Should you move to a new location and start a new job from the ground up?
Should you quit your job and start that business you've always dreamt about?
Should you take that intimidating promotion and see if you're really capable of doing the job well?
Throughout your career, you'll face dozens, if not hundreds of potential risks like this. Not all of them will be so life-changing or high-profile. Some will manifest as daily decisions, like whether to fire a problematic client or even whether to ask for a bonus.
Overall, your decisions in these situations should vary depending on your personality and your current situation. The better off you are, the more risks you can afford to take, and if you're a naturally risk-seeking person, you may feel more comfortable in high-risk, high-reward situations.
But what most people neglect is the importance of taking risks, like these, early on in your career--regardless of your current circumstances and personal aversion to risk.
Big Picture: Risks Can Be Good
Risks are a good thing, provided they're taken intelligently. When you take a risk and succeed, you often end up with a much higher reward than you would have gotten with a more conservative play. When you take a risk and fail, you learn something valuable about your decision and circumstances, and become more confident (since you understand that failure isn't the end of the line).
It's no surprise that so many entrepreneurs encourage people to take risks. Traversing the conventional, predictable path might be safe, but it prevents you from achieving greatness and significantly limits your options. Accordingly, more professionals should take more calculated risks. But it's even more important for young people to do so.
Less to Lose
For starters, when you're young, you'll have less to lose. Let's say you're fresh out of college. You're making an entry-level salary in a company you've spent less than a year with. You aren't married, you don't have children, and you don't have any other significant responsibilities. Taking a risk and failing here doesn't put anyone else in jeopardy, won't cause you to lose much time (since you've invested less than a year in this position), and can't possibly set you further back in terms of salary.
Compare that to a position you may find yourself in 30 years later. You might be married with 3 kids, with 25 years sunk into a specific company role in a specific career line, and a substantial salary you're depending on. You're also trying to finish saving for retirement. If you take a risk and fail here, you could put your family in a bad position, compromise your retirement, or even throw away the career you spent your life building.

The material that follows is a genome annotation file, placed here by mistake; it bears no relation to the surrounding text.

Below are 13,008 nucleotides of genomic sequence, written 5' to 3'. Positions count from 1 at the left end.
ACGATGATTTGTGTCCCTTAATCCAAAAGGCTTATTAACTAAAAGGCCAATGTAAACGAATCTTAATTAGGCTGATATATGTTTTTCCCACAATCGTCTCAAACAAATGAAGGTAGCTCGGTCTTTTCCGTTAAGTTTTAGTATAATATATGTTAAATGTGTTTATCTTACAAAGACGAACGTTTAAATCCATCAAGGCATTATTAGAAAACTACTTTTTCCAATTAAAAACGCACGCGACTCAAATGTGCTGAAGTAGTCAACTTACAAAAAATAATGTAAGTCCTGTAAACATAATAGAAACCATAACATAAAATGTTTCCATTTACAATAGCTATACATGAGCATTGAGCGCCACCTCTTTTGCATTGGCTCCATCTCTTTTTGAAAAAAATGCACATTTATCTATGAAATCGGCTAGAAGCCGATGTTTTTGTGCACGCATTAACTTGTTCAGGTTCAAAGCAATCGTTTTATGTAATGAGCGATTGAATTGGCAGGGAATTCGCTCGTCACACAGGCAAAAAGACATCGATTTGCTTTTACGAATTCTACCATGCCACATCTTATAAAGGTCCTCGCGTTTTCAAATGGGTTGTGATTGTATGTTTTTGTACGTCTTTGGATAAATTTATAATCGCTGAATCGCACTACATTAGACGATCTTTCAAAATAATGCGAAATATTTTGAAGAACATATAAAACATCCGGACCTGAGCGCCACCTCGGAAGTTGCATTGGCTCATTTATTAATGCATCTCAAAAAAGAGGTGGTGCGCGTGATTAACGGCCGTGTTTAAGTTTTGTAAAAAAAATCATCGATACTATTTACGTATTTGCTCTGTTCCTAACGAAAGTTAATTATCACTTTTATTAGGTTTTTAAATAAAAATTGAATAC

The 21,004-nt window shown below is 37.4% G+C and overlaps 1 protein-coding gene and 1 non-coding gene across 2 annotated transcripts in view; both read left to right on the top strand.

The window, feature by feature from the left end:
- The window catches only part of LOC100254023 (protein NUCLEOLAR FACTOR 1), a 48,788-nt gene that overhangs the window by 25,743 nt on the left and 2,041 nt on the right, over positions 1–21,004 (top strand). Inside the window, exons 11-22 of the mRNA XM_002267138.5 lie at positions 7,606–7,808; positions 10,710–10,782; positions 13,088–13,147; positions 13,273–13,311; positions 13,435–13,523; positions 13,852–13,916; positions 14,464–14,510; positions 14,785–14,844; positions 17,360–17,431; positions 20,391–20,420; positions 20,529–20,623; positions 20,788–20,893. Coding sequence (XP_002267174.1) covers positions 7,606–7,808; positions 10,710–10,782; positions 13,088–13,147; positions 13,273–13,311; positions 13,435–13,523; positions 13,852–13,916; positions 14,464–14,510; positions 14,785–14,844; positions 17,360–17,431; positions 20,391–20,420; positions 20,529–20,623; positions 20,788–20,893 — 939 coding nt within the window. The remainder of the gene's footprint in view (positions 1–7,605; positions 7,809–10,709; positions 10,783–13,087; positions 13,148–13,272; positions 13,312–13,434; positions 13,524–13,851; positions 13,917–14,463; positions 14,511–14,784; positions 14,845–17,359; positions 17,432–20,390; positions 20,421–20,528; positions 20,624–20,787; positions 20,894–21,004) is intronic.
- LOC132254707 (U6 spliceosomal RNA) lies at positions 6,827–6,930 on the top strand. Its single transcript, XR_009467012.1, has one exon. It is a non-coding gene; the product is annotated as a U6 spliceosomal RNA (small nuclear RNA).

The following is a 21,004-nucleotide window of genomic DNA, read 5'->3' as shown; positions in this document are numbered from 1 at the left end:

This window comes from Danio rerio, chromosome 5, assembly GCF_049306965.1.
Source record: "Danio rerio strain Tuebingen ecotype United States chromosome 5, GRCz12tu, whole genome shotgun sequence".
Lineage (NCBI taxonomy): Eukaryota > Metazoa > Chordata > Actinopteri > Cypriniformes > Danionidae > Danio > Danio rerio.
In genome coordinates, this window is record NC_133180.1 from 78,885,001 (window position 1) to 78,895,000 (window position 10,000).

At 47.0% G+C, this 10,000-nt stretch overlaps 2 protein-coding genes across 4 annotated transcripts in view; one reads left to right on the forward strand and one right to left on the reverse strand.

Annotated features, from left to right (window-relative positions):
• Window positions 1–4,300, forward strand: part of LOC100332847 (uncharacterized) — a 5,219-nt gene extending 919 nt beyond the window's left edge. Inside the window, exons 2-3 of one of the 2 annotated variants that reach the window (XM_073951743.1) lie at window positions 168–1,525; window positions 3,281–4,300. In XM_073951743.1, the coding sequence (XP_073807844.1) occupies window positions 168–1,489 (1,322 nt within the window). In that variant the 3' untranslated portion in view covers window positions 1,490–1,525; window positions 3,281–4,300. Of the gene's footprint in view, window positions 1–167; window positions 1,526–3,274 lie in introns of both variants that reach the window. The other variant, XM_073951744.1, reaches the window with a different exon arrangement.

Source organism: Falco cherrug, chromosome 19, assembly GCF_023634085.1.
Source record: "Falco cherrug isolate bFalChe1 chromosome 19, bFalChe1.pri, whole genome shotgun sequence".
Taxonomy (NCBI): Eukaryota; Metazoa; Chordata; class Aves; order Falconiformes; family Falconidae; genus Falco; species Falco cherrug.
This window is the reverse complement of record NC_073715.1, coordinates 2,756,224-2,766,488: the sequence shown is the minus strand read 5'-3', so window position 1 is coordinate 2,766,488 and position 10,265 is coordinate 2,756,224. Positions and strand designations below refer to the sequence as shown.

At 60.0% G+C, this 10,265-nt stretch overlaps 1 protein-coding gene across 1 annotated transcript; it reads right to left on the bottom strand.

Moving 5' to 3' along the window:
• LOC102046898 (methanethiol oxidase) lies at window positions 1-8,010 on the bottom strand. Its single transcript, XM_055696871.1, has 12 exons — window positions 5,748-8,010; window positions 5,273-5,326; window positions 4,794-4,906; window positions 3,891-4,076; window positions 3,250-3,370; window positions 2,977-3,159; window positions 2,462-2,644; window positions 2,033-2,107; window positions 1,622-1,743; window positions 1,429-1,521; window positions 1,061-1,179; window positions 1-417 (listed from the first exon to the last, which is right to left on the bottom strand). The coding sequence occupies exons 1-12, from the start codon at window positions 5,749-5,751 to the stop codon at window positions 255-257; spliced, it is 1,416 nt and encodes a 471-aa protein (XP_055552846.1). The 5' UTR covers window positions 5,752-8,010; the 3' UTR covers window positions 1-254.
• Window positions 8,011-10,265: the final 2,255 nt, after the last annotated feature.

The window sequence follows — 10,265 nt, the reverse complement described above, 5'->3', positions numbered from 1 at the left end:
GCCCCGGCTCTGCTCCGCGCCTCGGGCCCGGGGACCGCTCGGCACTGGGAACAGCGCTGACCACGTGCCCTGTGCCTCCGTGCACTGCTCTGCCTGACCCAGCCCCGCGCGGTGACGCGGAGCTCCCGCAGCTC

More Time to Make Up for Mistakes
Young people are often encouraged to take risks when investing because they'll have plenty of time to make up for any mistakes they make. If they take a big risk and lose their entire principal, it's no big deal; they'll have 30 or 40 years to shift their focus and regenerate those savings. The same logic can apply to your career. If you crash and burn after taking a big risk and tarnish your reputation, you'll have 30 or 40 years to rebuild that reputation from the ground up. You'll also have far more opportunities to anticipate. The younger you are, the more new career and job options you'll have before it's time to think about retirement.
Compounding Returns of Experience
It's also important to take risks while you're young because every risk you take comes with more experience. Not only will the risk present you with new career opportunities and new perspectives, a failure will teach you an important lesson, and a success will open the door to new possibilities.
Taking risks at a young age means you'll have more time to take those lessons, cultivate them, and apply them to other areas of your career. And if you keep taking risks and learning, those lessons will compound in their influence over your career. Even the less risky, more conservative decisions you make will be grounded with a more enlightened perspective and more confidence in your own abilities.
If you're under the age of 30, take this as open encouragement to take more risks in your career. Don't take risks absentmindedly--you'll still need to calculate your odds of success and understand the worst-case scenarios--but don't let risk aversion dictate the moves you make as a young professional. As you get older, you can use your newfound experience and knowledge to gradually taper off or change the types of risks you take, eventually growing more conservative and deliberate in your career-based decisions.